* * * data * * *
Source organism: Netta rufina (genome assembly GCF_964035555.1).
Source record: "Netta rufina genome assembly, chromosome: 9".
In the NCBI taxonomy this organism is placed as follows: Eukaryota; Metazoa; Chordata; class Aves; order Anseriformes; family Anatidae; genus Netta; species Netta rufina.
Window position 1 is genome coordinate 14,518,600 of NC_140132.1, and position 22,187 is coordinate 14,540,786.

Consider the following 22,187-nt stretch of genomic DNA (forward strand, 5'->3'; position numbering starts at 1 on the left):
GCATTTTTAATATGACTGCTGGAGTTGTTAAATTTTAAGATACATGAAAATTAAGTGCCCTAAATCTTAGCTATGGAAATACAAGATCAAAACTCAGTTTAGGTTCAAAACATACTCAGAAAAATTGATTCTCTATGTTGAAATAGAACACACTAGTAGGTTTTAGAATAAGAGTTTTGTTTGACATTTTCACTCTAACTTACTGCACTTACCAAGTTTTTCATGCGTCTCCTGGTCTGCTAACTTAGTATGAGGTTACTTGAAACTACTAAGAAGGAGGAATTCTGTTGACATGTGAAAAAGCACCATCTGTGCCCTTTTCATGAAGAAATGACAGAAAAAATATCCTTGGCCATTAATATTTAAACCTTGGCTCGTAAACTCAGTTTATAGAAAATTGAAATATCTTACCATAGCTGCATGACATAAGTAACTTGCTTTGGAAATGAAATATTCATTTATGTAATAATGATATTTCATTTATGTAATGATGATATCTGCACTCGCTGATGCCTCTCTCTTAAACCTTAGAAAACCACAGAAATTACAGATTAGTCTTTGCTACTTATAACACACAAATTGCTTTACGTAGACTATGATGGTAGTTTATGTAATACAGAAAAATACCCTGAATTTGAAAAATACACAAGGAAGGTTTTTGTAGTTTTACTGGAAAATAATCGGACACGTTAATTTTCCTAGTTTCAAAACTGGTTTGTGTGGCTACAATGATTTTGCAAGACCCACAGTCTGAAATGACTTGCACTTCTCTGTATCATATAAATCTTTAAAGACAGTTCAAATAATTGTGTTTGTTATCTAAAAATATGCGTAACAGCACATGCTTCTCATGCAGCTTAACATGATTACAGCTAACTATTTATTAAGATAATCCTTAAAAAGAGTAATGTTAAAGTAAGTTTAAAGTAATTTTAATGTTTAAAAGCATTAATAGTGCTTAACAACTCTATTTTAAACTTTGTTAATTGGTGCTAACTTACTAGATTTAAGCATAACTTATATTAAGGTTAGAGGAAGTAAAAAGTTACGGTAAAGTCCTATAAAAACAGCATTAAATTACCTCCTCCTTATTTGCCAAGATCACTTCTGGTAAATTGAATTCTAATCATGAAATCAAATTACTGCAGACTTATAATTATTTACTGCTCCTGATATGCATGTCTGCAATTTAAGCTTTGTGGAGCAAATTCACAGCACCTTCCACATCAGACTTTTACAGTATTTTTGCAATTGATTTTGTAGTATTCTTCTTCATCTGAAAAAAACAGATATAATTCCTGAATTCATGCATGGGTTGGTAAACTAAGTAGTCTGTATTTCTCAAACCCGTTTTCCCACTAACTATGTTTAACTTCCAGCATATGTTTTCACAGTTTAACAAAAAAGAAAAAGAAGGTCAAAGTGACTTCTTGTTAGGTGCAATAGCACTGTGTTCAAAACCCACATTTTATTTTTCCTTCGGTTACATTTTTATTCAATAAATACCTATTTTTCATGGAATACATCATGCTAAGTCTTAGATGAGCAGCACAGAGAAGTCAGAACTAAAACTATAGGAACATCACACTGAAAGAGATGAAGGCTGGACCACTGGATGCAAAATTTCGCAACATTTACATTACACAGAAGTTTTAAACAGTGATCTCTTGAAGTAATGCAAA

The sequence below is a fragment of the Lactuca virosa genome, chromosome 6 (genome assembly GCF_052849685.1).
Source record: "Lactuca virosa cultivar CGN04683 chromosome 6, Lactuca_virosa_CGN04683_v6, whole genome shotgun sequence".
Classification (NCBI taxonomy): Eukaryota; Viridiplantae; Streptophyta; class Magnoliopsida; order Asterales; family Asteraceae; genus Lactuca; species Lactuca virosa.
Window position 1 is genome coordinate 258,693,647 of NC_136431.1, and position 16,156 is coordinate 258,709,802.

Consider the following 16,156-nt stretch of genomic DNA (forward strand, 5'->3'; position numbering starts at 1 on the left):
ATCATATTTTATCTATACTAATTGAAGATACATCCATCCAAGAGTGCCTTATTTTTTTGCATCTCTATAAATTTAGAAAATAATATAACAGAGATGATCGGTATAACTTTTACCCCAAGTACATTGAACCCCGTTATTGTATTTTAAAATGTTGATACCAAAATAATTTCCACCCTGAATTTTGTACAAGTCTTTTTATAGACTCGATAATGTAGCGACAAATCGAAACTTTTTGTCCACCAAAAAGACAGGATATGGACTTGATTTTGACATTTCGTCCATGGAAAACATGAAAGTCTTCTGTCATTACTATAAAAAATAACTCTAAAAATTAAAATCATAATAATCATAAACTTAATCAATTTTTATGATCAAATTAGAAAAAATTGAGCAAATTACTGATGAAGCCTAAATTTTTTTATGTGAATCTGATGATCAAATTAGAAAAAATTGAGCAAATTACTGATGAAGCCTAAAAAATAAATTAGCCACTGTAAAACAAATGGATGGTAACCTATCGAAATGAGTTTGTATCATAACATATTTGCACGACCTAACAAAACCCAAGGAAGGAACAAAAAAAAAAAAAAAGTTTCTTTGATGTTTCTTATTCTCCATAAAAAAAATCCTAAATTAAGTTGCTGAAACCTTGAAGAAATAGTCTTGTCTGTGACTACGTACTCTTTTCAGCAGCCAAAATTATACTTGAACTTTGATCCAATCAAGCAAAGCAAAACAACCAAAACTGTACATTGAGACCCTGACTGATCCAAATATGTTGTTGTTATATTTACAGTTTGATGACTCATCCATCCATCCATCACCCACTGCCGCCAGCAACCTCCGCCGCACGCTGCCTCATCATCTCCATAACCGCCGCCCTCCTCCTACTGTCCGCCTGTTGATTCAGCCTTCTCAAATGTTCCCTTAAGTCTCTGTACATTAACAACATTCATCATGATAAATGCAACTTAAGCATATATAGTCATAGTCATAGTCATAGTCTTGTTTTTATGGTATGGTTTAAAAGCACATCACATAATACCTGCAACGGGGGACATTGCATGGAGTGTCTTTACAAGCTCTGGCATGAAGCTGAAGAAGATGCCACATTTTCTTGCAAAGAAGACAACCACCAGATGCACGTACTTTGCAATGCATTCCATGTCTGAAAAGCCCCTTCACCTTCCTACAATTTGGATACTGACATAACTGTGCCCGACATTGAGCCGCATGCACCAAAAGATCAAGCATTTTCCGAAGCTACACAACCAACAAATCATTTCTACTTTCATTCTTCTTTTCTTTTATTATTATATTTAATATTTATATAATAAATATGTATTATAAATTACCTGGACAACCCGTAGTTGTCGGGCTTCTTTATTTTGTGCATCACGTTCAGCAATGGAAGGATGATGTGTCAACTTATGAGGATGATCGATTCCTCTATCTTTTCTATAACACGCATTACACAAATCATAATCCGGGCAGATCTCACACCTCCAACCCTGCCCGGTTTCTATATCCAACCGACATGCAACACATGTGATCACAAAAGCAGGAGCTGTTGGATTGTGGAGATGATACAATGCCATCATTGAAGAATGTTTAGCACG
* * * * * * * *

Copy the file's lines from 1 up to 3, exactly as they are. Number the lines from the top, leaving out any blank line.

Source organism: Netta rufina (genome assembly GCF_964035555.1).
Source record: "Netta rufina genome assembly, chromosome: 9".
In the NCBI taxonomy this organism is placed as follows: Eukaryota; Metazoa; Chordata; class Aves; order Anseriformes; family Anatidae; genus Netta; species Netta rufina.